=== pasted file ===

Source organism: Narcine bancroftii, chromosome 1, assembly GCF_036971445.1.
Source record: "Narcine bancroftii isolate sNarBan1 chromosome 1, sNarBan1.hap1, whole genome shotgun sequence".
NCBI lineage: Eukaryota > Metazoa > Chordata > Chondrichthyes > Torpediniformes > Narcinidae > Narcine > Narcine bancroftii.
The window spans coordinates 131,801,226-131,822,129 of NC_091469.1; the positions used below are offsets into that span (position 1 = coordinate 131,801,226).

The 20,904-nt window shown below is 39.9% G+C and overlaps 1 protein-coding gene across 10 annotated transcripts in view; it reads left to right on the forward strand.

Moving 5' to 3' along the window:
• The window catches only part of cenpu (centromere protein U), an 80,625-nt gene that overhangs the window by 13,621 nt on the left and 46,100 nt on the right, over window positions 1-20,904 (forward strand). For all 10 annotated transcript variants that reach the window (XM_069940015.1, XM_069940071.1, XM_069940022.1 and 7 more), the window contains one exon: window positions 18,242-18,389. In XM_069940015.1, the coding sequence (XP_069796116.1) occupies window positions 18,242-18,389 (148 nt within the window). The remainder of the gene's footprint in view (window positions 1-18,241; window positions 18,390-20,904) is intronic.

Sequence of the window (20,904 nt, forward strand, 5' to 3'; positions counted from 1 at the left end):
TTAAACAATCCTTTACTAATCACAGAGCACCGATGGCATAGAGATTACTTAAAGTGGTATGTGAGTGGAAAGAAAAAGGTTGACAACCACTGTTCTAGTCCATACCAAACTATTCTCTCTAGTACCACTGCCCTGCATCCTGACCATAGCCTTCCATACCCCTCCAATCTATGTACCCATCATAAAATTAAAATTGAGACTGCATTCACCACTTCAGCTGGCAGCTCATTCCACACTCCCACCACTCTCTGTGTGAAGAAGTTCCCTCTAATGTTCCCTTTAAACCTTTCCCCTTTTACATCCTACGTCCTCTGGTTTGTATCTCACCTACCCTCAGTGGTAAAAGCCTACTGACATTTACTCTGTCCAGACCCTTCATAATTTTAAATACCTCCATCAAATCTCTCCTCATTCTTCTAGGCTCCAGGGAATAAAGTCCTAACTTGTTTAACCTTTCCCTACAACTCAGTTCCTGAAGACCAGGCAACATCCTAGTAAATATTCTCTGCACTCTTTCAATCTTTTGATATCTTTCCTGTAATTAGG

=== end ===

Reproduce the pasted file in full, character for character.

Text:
Source organism: Narcine bancroftii, chromosome 1, assembly GCF_036971445.1.
Source record: "Narcine bancroftii isolate sNarBan1 chromosome 1, sNarBan1.hap1, whole genome shotgun sequence".
NCBI lineage: Eukaryota > Metazoa > Chordata > Chondrichthyes > Torpediniformes > Narcinidae > Narcine > Narcine bancroftii.
The window spans coordinates 131,801,226-131,822,129 of NC_091469.1; the positions used below are offsets into that span (position 1 = coordinate 131,801,226).

The 20,904-nt window shown below is 39.9% G+C and overlaps 1 protein-coding gene across 10 annotated transcripts in view; it reads left to right on the forward strand.

Moving 5' to 3' along the window:
• The window catches only part of cenpu (centromere protein U), an 80,625-nt gene that overhangs the window by 13,621 nt on the left and 46,100 nt on the right, over window positions 1-20,904 (forward strand). For all 10 annotated transcript variants that reach the window (XM_069940015.1, XM_069940071.1, XM_069940022.1 and 7 more), the window contains one exon: window positions 18,242-18,389. In XM_069940015.1, the coding sequence (XP_069796116.1) occupies window positions 18,242-18,389 (148 nt within the window). The remainder of the gene's footprint in view (window positions 1-18,241; window positions 18,390-20,904) is intronic.

Sequence of the window (20,904 nt, forward strand, 5' to 3'; positions counted from 1 at the left end):
TTAAACAATCCTTTACTAATCACAGAGCACCGATGGCATAGAGATTACTTAAAGTGGTATGTGAGTGGAAAGAAAAAGGTTGACAACCACTGTTCTAGTCCATACCAAACTATTCTCTCTAGTACCACTGCCCTGCATCCTGACCATAGCCTTCCATACCCCTCCAATCTATGTACCCATCATAAAATTAAAATTGAGACTGCATTCACCACTTCAGCTGGCAGCTCATTCCACACTCCCACCACTCTCTGTGTGAAGAAGTTCCCTCTAATGTTCCCTTTAAACCTTTCCCCTTTTACATCCTACGTCCTCTGGTTTGTATCTCACCTACCCTCAGTGGTAAAAGCCTACTGACATTTACTCTGTCCAGACCCTTCATAATTTTAAATACCTCCATCAAATCTCTCCTCATTCTTCTAGGCTCCAGGGAATAAAGTCCTAACTTGTTTAACCTTTCCCTACAACTCAGTTCCTGAAGACCAGGCAACATCCTAGTAAATATTCTCTGCACTCTTTCAATCTTTTGATATCTTTCCTGTAATTAGG